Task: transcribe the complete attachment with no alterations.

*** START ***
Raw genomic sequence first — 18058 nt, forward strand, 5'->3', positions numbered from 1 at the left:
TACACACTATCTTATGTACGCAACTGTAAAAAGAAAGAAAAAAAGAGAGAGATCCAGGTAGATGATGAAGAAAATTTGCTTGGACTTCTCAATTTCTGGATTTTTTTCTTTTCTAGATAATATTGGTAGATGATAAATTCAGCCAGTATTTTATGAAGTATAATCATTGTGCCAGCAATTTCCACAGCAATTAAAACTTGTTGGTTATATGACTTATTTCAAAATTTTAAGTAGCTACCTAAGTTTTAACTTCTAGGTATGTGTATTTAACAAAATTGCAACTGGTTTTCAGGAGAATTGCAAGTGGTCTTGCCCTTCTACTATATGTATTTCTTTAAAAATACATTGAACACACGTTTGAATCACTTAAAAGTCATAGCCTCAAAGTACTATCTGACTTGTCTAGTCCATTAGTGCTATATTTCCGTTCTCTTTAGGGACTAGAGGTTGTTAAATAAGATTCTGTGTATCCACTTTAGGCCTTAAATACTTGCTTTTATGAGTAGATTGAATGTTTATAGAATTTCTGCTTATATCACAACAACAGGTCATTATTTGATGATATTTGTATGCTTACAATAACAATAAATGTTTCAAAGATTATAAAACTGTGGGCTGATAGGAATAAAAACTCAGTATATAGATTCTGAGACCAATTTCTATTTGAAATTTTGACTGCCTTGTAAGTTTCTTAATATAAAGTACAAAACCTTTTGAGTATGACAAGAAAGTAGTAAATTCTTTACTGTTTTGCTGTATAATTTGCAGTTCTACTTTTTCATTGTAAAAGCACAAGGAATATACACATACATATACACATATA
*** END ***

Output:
Raw genomic sequence first — 18058 nt, forward strand, 5'->3', positions numbered from 1 at the left:
TACACACTATCTTATGTACGCAACTGTAAAAAGAAAGAAAAAAAGAGAGAGATCCAGGTAGATGATGAAGAAAATTTGCTTGGACTTCTCAATTTCTGGATTTTTTTCTTTTCTAGATAATATTGGTAGATGATAAATTCAGCCAGTATTTTATGAAGTATAATCATTGTGCCAGCAATTTCCACAGCAATTAAAACTTGTTGGTTATATGACTTATTTCAAAATTTTAAGTAGCTACCTAAGTTTTAACTTCTAGGTATGTGTATTTAACAAAATTGCAACTGGTTTTCAGGAGAATTGCAAGTGGTCTTGCCCTTCTACTATATGTATTTCTTTAAAAATACATTGAACACACGTTTGAATCACTTAAAAGTCATAGCCTCAAAGTACTATCTGACTTGTCTAGTCCATTAGTGCTATATTTCCGTTCTCTTTAGGGACTAGAGGTTGTTAAATAAGATTCTGTGTATCCACTTTAGGCCTTAAATACTTGCTTTTATGAGTAGATTGAATGTTTATAGAATTTCTGCTTATATCACAACAACAGGTCATTATTTGATGATATTTGTATGCTTACAATAACAATAAATGTTTCAAAGATTATAAAACTGTGGGCTGATAGGAATAAAAACTCAGTATATAGATTCTGAGACCAATTTCTATTTGAAATTTTGACTGCCTTGTAAGTTTCTTAATATAAAGTACAAAACCTTTTGAGTATGACAAGAAAGTAGTAAATTCTTTACTGTTTTGCTGTATAATTTGCAGTTCTACTTTTTCATTGTAAAAGCACAAGGAATATACACATACATATACACATATA